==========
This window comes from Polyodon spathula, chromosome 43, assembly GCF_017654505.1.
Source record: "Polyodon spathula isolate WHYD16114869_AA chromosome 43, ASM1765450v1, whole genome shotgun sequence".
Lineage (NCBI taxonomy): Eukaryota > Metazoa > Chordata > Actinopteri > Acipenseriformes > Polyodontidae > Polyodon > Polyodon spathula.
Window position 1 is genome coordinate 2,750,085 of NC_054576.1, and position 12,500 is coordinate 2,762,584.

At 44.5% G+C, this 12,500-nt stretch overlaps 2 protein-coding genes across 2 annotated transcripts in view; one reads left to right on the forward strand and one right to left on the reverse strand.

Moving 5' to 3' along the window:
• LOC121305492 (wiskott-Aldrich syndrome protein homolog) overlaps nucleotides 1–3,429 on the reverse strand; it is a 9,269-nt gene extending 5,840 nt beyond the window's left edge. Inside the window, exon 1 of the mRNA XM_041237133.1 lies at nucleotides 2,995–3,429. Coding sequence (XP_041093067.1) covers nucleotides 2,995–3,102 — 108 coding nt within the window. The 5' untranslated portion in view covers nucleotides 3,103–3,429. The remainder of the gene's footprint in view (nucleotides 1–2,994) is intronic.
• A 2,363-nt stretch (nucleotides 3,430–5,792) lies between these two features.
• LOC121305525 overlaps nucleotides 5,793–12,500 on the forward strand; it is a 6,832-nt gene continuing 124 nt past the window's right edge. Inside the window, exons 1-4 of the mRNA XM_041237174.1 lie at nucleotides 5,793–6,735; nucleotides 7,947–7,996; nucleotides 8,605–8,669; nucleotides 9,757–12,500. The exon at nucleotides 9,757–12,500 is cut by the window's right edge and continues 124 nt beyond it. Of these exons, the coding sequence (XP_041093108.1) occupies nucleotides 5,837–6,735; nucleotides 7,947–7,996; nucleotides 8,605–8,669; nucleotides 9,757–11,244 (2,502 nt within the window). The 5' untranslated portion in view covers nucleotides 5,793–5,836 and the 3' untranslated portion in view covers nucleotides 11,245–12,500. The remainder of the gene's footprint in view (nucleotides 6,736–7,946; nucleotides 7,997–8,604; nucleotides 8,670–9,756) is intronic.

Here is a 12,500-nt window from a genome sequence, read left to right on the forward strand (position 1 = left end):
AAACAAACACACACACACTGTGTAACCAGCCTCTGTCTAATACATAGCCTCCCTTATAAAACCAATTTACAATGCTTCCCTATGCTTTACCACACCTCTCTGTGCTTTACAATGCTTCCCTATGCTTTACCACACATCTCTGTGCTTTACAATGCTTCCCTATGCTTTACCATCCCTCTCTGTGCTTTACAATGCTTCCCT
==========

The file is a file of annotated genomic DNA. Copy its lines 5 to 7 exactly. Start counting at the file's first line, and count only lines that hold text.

At 44.5% G+C, this 12,500-nt stretch overlaps 2 protein-coding genes across 2 annotated transcripts in view; one reads left to right on the forward strand and one right to left on the reverse strand.

Moving 5' to 3' along the window:
• LOC121305492 (wiskott-Aldrich syndrome protein homolog) overlaps nucleotides 1–3,429 on the reverse strand; it is a 9,269-nt gene extending 5,840 nt beyond the window's left edge. Inside the window, exon 1 of the mRNA XM_041237133.1 lies at nucleotides 2,995–3,429. Coding sequence (XP_041093067.1) covers nucleotides 2,995–3,102 — 108 coding nt within the window. The 5' untranslated portion in view covers nucleotides 3,103–3,429. The remainder of the gene's footprint in view (nucleotides 1–2,994) is intronic.